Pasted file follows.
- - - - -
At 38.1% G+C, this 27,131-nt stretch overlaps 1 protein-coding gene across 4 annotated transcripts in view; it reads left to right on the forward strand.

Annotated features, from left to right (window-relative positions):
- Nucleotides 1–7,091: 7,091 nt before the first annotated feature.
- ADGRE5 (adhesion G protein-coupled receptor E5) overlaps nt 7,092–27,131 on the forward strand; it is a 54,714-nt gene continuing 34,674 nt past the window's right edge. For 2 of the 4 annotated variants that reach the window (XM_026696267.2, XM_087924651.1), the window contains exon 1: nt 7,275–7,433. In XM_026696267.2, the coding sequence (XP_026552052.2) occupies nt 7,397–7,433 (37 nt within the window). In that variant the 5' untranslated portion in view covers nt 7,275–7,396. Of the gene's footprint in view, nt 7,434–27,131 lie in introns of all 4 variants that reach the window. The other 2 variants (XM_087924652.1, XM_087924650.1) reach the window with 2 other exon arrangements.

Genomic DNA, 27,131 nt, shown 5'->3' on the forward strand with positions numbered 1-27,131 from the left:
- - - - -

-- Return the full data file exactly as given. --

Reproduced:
At 38.1% G+C, this 27,131-nt stretch overlaps 1 protein-coding gene across 4 annotated transcripts in view; it reads left to right on the forward strand.

Annotated features, from left to right (window-relative positions):
- Nucleotides 1–7,091: 7,091 nt before the first annotated feature.
- ADGRE5 (adhesion G protein-coupled receptor E5) overlaps nt 7,092–27,131 on the forward strand; it is a 54,714-nt gene continuing 34,674 nt past the window's right edge. For 2 of the 4 annotated variants that reach the window (XM_026696267.2, XM_087924651.1), the window contains exon 1: nt 7,275–7,433. In XM_026696267.2, the coding sequence (XP_026552052.2) occupies nt 7,397–7,433 (37 nt within the window). In that variant the 5' untranslated portion in view covers nt 7,275–7,396. Of the gene's footprint in view, nt 7,434–27,131 lie in introns of all 4 variants that reach the window. The other 2 variants (XM_087924652.1, XM_087924650.1) reach the window with 2 other exon arrangements.

Genomic DNA, 27,131 nt, shown 5'->3' on the forward strand with positions numbered 1-27,131 from the left: